FAQ

 

WHAT IS MICROBLADING?

Microblading is semi-permanent tattoo of the eyebrow whereby a series of strategically-placed superficial incisions are made using a sterile blade and pigment, creating fuller symmetrical brows.


DOES IT HURT?

Numbing cream is applied which will either make the procedure painless or slightly scratchy.


WHAT SHOULD I EXPECT?

Intricate measurements based on your facial features will be acquired, and your correct or preferred brow shape will be outlined. You will be shown the final outline before microblading is commenced. As the superficial incisions heal, the brows become much darker for the next few days. (For this reason it’s best not to have microblading within a week prior to an event where you may have lots of photos taken!). The pigment then starts to shed, the brows may look patchy, then the colour usually reappears! This is normal and everyone's brows change based on their skin type and aftercare routine. This is the importance of the touch up appointment, to go over any areas which have not held the pigment. This is a normal process for everyone, but because everyone has different skin, the healing process also varies.

Please read ‘Pre-microblading Info’ prior to your appointment.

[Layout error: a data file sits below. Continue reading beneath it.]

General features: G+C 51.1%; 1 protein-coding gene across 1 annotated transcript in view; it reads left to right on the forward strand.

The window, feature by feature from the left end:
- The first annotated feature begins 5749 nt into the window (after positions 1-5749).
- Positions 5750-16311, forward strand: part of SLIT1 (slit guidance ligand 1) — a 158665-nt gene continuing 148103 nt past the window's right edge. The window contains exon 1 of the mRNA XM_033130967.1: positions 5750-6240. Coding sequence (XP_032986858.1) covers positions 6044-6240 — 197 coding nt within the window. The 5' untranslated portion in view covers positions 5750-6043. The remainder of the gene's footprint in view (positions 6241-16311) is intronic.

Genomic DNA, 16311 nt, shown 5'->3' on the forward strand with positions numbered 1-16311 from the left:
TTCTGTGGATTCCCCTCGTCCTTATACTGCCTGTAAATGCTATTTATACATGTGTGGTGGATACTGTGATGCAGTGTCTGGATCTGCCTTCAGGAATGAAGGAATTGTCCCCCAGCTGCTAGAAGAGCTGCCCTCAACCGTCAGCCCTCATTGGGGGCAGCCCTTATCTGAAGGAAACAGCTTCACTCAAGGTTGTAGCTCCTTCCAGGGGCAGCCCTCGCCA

HOW LONG DOES IT LAST?

12-18 months in general. Up to two years if your skin is dry, and closer to 12 months if it’s oily. Other factors such as environmental (sun, swimming, saunas) and moisturizers can effect the longevity. Skin Tone and hair colour are taken into account for best possible healed results.


DO RESULTS VARY WITH SKIN TYPE?

Yes. Dry skin holds pigment longer (up to two years) while oily skin holds pigment up to one year. Skin tone and hair colour are taken into consideration to allow the best possible healed results. Environmental factors (sun, swimming, sweating, saunas) and skin products will also affect the healing and end result differently on different skin.


WHO CAN'T BE MICROBLADED?

Persons under 18 years of age, if you're pregnant (breastfeeding is okay), with caution in uncontrolled diabetes or hypertension and those on blood thinners (unless they have approval from their GP), allergy to pigment or anaesthetics, and those on chemotherapy or are immunocompromised as it increases the chance of infection (unless approval is sought from their doctor/specialist).


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